Dear Editor,

After sending the following message to my older daughter, I suddenly thought that this story might be of interest to you. Should state that I have no idea who raised turkeys in the Hur area back then, 1931 or earlier.

November 22, 2001

To: Kathy and Family

Happy Thanksgiving! We now know of all the uses for turkey; result of your animated e-mail.

When sporadically watching the Macy's parade, I kept hearing about turkey. This eventually caused me to recall the following:

When I was quite small - before Dad became ill and thus I would have been seven or younger - my folks called a family in the Hur area that had a few turkeys. We arranged to buy one. On the day before Thanksgiving, Dad and I walked to the farm of this family to pick up a live turkey. We took a burlap sack with us for the purpose of containing the frisky turkey while carrying it home.

When we arrived at the "turkey" farm, the farmer caught one and proceeded to tie its feet together. Then he hung it upside down and hooked its feet to a steelyard. With the weight measurement determined and the total price established, Dad paid the man and we started back home. I well remember how heavy this turkey was when I took my turns carrying it. Of course, I wanted to help carry it but tired quickly.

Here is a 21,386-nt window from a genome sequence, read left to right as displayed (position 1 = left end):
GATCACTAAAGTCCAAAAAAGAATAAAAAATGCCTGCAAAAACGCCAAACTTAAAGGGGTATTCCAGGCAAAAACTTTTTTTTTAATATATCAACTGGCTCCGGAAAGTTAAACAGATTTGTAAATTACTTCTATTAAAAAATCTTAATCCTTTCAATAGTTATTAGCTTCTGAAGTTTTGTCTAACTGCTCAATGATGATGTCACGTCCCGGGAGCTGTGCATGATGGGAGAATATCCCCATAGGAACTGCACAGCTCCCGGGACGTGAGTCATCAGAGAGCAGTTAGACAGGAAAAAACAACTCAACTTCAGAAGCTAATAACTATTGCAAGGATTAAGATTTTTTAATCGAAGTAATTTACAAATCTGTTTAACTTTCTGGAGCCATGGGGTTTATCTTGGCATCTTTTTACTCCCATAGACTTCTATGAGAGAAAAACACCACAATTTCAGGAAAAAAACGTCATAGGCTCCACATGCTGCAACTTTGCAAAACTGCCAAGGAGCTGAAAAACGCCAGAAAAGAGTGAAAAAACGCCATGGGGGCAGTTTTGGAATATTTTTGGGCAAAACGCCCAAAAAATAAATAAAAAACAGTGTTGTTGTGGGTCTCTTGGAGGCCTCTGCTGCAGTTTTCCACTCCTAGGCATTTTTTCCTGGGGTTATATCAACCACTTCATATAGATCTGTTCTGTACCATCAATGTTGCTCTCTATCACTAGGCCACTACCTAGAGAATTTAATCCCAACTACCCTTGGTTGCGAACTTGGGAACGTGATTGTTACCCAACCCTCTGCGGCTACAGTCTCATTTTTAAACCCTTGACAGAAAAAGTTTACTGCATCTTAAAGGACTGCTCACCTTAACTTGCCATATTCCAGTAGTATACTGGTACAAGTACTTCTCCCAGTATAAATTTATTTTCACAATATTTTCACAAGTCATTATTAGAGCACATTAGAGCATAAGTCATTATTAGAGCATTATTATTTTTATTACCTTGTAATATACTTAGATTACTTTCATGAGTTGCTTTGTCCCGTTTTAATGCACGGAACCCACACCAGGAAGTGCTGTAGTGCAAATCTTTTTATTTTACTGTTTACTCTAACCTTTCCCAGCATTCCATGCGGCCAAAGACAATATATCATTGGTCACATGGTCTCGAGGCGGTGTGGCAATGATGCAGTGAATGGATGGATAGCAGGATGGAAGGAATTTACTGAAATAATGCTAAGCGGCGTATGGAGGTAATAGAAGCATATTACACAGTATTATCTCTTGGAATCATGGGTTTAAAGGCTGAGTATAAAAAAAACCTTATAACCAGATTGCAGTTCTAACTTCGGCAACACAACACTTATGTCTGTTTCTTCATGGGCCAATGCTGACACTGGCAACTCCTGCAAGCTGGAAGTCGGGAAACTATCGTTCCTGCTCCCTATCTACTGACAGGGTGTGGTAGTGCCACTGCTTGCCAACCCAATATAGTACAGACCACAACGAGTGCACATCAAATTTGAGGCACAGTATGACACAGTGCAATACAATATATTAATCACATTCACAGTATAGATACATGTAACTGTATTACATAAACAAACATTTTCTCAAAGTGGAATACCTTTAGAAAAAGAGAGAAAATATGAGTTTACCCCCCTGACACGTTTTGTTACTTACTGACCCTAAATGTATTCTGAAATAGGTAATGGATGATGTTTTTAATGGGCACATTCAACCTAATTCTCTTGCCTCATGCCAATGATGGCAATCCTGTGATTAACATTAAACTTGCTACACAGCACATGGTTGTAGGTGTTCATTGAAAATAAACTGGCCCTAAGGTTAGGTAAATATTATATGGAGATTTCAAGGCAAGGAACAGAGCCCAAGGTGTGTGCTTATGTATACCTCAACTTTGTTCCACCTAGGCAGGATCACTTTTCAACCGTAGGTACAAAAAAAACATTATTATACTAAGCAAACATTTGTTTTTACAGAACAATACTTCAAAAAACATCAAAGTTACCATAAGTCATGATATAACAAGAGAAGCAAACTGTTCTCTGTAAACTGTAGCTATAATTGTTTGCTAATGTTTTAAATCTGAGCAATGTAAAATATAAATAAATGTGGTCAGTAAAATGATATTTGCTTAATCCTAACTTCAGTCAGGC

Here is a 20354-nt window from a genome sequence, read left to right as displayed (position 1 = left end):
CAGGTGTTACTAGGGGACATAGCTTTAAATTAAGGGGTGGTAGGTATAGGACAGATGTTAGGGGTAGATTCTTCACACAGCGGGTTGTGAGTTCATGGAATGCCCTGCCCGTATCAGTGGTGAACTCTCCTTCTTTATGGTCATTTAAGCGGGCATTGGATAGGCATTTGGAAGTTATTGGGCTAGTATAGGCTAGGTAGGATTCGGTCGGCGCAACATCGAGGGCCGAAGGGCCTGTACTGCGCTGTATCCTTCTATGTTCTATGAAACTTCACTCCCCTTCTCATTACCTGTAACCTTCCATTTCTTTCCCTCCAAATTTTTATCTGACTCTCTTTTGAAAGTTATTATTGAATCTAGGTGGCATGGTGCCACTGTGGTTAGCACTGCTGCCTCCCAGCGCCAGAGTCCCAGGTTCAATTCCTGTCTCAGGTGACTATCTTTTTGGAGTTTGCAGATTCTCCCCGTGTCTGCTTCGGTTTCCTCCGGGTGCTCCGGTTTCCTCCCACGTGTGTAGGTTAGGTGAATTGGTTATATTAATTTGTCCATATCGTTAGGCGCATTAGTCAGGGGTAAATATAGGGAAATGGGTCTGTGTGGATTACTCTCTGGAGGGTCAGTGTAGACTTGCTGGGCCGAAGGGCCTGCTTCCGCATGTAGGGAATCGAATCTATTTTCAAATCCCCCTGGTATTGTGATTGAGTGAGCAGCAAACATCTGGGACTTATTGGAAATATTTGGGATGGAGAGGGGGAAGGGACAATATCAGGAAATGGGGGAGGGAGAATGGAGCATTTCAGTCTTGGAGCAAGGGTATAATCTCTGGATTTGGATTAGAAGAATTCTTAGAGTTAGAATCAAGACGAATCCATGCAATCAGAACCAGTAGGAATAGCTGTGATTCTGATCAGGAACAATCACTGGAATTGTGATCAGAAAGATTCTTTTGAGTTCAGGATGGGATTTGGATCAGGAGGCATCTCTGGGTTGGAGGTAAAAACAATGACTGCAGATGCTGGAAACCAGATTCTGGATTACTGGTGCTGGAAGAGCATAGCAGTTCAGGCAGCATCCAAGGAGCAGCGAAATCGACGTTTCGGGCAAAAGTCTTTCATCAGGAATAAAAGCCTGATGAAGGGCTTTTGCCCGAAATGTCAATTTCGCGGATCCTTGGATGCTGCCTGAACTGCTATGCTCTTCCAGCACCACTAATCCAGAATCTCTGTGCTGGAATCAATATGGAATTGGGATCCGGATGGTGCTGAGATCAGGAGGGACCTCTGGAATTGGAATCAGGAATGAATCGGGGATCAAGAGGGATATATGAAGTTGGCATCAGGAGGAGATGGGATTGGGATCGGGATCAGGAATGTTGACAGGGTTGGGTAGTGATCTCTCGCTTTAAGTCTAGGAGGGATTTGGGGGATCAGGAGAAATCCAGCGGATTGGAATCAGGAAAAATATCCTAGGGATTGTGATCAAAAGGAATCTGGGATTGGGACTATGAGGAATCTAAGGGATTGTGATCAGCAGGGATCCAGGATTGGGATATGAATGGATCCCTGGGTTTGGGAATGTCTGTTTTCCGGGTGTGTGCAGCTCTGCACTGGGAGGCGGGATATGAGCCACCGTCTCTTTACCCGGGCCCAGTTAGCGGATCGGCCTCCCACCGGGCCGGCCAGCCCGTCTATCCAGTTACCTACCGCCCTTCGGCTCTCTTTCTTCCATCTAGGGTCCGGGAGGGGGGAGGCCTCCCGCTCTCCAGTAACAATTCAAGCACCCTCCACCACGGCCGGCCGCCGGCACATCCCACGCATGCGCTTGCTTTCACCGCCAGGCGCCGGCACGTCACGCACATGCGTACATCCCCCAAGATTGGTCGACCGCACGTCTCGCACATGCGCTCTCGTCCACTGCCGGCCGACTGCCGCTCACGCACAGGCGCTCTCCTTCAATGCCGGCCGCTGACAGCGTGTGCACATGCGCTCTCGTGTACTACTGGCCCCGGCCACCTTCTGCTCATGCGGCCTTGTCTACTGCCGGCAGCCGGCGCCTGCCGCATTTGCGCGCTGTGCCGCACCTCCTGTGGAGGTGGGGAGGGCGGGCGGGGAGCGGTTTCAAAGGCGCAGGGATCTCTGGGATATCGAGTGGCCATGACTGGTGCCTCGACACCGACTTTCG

My last memory is of the turkey hanging from our clothesline as the blood dripped from its neck from which the head had been removed with the blow of a sharp ax against a block of wood.

I might also mention that the walk to pick up this turkey was a long one. Very few people in that particular rural area raised turkeys.

Kathy, you have what I believe is an incomplete pair of steelyards.

Just a bit of nostalgia for this holiday.


Al Ball

EDITORS NOTE: Al Ball is the grandson of Al and Sadie Scott Ball who once resided at the junction of the right and left forks of Barnes Run, not far from from the Village of Hur. He is the son of the late Lenna and Lelah (well-remembered Calhoun schoolteacher)Ball of Grantsville.